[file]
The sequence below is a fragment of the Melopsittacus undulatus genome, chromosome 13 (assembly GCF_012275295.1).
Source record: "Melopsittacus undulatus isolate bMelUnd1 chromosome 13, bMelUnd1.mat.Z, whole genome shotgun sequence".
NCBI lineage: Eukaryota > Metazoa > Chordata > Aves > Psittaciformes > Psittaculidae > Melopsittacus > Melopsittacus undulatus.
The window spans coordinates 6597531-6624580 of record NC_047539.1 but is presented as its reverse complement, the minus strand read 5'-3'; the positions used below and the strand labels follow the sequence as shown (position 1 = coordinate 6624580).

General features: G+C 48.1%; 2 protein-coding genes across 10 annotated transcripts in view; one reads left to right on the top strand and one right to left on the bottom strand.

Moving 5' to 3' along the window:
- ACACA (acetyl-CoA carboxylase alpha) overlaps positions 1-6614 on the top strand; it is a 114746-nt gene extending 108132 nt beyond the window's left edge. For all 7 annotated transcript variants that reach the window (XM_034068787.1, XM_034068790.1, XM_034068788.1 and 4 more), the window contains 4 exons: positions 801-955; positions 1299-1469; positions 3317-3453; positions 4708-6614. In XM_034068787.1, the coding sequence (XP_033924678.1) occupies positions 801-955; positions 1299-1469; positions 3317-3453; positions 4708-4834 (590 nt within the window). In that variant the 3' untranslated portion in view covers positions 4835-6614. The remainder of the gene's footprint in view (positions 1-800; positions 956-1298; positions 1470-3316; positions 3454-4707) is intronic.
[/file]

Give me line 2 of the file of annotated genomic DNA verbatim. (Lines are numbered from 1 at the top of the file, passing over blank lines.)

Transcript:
Source record: "Melopsittacus undulatus isolate bMelUnd1 chromosome 13, bMelUnd1.mat.Z, whole genome shotgun sequence".